Thailand: Government announces monkeypox alert
On 24 July, Thailand issued a “national monkeypox alert” after public health minister, Anutin Charnvirakul held an emergency meeting with the health agencies. The minister claimed that the public health ministry’s emergency operations centre would control the monkeypox cases in Thailand. Recently, a Nigerian man residing in Thailand was diagnosed with the disease. The health minister assured that the country’s disease monitoring officials were closely scrutinising travellers at the borders to prevent the spread of the disease. Further, the medical services department claimed that the country had sufficient smallpox vaccines to secure its people.
Myanmar: Four pro-democracy activists were accorded death sentence by Junta
On 25 July, in a secretive trial, four democracy rights activists were accorded capital punishment by Myanmar’s Junta on charges of committing terrorist activities. Global News Light reported that: “…the four men were executed because they gave directives, made arrangements and committed conspiracies for brutal and inhumane terror acts." The accused include Ko Jimmy, a prominent member of pro-democracy student group and Phyo Zeya Thaw, an NLD lawmaker. Additionally, Hla Myo Aung and Aung Thura Zaw were accorded death sentence for terminating the life of a junta-appointed informer. The UN Special Rapporteur on Human Rights in Myanmar, Tom Andrews and the National Unity Government (NUG) claimed that they were greatly enraged and dismayed over the incident.
India: Protests in Lakshadweep demand resumption of ship services
On 21 July, the protestors marched towards the secretariat and demanded the resumption of ship services in the Union Territory. The protests turned violent and resulted in mass arrests by the administration. The administration said that the protests were political stunts and were “misguided.”
Sri Lanka: Fuel crisis worsens
On 26 July, Sri Lanka restricted fuel import for a year due to depleting foreign exchange reserves. A fuel rationing system will be followed. The power and energy minister said: "An advertisement was published today calling for expression of interest (EOI) for oil companies to import, distribute and sell petroleum products in Sri Lanka." The Ceylon Petroleum Corporation, which controls 80 per cent of the oil market, will give a share of its fuel stations and resources to the new entrants. Amidst the fuel crisis, the schools also reopened.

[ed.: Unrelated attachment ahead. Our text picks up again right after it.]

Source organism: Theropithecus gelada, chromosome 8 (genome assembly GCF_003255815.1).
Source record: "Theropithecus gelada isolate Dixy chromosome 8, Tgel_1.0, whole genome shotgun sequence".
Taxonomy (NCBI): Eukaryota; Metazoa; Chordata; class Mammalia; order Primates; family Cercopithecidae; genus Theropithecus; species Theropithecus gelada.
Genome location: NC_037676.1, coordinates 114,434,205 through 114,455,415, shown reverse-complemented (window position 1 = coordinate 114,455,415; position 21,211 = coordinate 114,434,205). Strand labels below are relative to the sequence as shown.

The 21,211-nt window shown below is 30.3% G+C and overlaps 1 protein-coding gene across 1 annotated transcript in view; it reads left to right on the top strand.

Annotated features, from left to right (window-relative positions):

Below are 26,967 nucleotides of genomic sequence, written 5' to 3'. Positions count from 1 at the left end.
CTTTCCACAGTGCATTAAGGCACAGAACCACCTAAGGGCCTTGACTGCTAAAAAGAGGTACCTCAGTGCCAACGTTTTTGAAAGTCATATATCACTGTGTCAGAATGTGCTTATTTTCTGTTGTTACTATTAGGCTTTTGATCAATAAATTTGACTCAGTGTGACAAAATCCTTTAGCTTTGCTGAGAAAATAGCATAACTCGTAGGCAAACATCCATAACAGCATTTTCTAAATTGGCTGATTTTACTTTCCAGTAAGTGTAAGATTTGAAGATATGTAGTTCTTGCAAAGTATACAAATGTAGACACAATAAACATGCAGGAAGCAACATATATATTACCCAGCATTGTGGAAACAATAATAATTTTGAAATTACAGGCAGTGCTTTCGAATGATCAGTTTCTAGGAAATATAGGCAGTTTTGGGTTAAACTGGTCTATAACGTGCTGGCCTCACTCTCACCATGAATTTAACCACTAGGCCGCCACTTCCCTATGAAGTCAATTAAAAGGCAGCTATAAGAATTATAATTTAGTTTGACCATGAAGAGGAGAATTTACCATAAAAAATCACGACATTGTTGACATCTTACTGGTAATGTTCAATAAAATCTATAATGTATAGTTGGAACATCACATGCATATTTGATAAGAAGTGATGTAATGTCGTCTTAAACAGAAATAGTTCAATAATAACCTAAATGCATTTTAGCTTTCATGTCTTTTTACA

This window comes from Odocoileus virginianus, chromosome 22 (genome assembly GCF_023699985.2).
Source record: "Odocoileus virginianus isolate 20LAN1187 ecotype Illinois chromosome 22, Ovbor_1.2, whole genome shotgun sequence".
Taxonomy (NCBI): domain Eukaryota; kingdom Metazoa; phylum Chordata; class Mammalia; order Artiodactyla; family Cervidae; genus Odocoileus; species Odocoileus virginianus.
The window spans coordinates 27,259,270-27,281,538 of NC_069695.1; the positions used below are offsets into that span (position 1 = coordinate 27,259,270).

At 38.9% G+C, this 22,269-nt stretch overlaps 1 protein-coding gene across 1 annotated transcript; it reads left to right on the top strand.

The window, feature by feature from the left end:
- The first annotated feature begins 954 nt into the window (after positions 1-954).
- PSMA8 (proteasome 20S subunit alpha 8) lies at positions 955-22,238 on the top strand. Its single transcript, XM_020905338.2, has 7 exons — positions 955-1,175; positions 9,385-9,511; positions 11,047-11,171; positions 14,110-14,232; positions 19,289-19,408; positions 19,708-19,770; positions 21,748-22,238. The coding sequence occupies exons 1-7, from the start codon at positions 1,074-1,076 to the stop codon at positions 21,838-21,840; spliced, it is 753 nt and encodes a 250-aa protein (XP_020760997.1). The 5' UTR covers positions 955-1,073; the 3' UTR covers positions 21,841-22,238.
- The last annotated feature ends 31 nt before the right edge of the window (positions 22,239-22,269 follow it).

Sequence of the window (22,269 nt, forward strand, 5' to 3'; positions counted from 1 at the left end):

Sri Lanka: Clampdown of protests turns violent
On 22 July, the Sri Lankan military assaulted peaceful protestors, including journalists and lawyers. The protestors had agreed that they would peacefully leave the protest sites the next day following the court order, however, the military turned violent. Opposition leader Sajith Premadasa tweeted: “A useless display of ego and brute force putting innocent lives at risk & endangers Sri Lanka’s international image, at a critical juncture,” The UN Human Rights Office said: “We have concerns that the raid on the camp sends a chilling message to peaceful protesters, including elsewhere in the country,”
Afghanistan: Tashkent Conference was constructive, says the Taliban
On 26 July, acting minister of Foreign Affairs, Amir Khan Muttaqi, while speaking at the end of the Tashkent conference, said: “Good views were exchanged for economic and transit development and for Afghanistan to become an economic hub,” adding, “We hope with this exchange of views and information, the economic and political relations with neighbouring, regional and world countries will be incentivised.” Before the meeting, the ministry of Foreign Affairs of Uzbekistan said: “The main goal of the event is to develop a set of measures and proposals for the approaches of the world community to promote stability, security, post-conflict reconstruction in Afghanistan and its integration into regional cooperation processes in the interests of the multinational Afghan people and the whole world.” The conference was attended by representatives of 20 countries, including Russia, the EU, the US, China, the UK, Japan, Iran, Pakistan, and India.
Pakistan: UNHCR report cites Pakistan as the largest refugee-hosting country in Asia and the Pacific
On 25 July, a United Nations High Commissioner for Refugees (UNHCR) report said that Pakistan continues to be the largest refugee-hosting country in Asia and the Pacific. According to official estimates, 250,000 Afghans have entered Pakistan since the Taliban takeover in August 2021, and over 1.5 million Afghans still prefer to stay in Pakistan. Further, the report cites that by December 2021, the “Documentation Renewal and Information Verification Exercise” (DRIVE) revealed that there were 1,252,800 registered Afghans, carrying “proof of registration” (PoR) cards in Pakistan.
Central Asia, Middle East, and Africa
Tajikistan: 104 children and 42 women repatriated from ISIS camp